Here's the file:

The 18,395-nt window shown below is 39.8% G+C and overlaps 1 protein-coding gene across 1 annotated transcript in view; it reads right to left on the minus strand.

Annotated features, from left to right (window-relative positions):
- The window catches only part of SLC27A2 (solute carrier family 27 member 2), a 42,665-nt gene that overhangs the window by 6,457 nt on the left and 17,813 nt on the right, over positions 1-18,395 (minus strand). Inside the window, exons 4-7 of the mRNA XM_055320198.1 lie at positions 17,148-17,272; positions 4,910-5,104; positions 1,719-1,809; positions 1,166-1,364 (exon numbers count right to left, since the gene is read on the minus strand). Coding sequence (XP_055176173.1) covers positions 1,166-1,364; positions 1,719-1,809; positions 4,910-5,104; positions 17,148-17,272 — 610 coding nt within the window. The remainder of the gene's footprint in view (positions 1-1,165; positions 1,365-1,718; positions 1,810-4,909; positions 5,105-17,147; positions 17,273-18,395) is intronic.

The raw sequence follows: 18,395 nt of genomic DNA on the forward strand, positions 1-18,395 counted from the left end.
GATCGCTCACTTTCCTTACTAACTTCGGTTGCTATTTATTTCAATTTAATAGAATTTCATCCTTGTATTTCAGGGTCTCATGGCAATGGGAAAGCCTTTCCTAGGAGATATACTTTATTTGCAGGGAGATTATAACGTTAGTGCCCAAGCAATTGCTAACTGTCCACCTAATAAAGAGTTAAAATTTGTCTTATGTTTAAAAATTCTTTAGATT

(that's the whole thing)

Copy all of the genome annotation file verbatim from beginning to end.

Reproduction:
The 18,395-nt window shown below is 39.8% G+C and overlaps 1 protein-coding gene across 1 annotated transcript in view; it reads right to left on the minus strand.

Annotated features, from left to right (window-relative positions):
- The window catches only part of SLC27A2 (solute carrier family 27 member 2), a 42,665-nt gene that overhangs the window by 6,457 nt on the left and 17,813 nt on the right, over positions 1-18,395 (minus strand). Inside the window, exons 4-7 of the mRNA XM_055320198.1 lie at positions 17,148-17,272; positions 4,910-5,104; positions 1,719-1,809; positions 1,166-1,364 (exon numbers count right to left, since the gene is read on the minus strand). Coding sequence (XP_055176173.1) covers positions 1,166-1,364; positions 1,719-1,809; positions 4,910-5,104; positions 17,148-17,272 — 610 coding nt within the window. The remainder of the gene's footprint in view (positions 1-1,165; positions 1,365-1,718; positions 1,810-4,909; positions 5,105-17,147; positions 17,273-18,395) is intronic.

The raw sequence follows: 18,395 nt of genomic DNA on the forward strand, positions 1-18,395 counted from the left end.
GATCGCTCACTTTCCTTACTAACTTCGGTTGCTATTTATTTCAATTTAATAGAATTTCATCCTTGTATTTCAGGGTCTCATGGCAATGGGAAAGCCTTTCCTAGGAGATATACTTTATTTGCAGGGAGATTATAACGTTAGTGCCCAAGCAATTGCTAACTGTCCACCTAATAAAGAGTTAAAATTTGTCTTATGTTTAAAAATTCTTTAGATT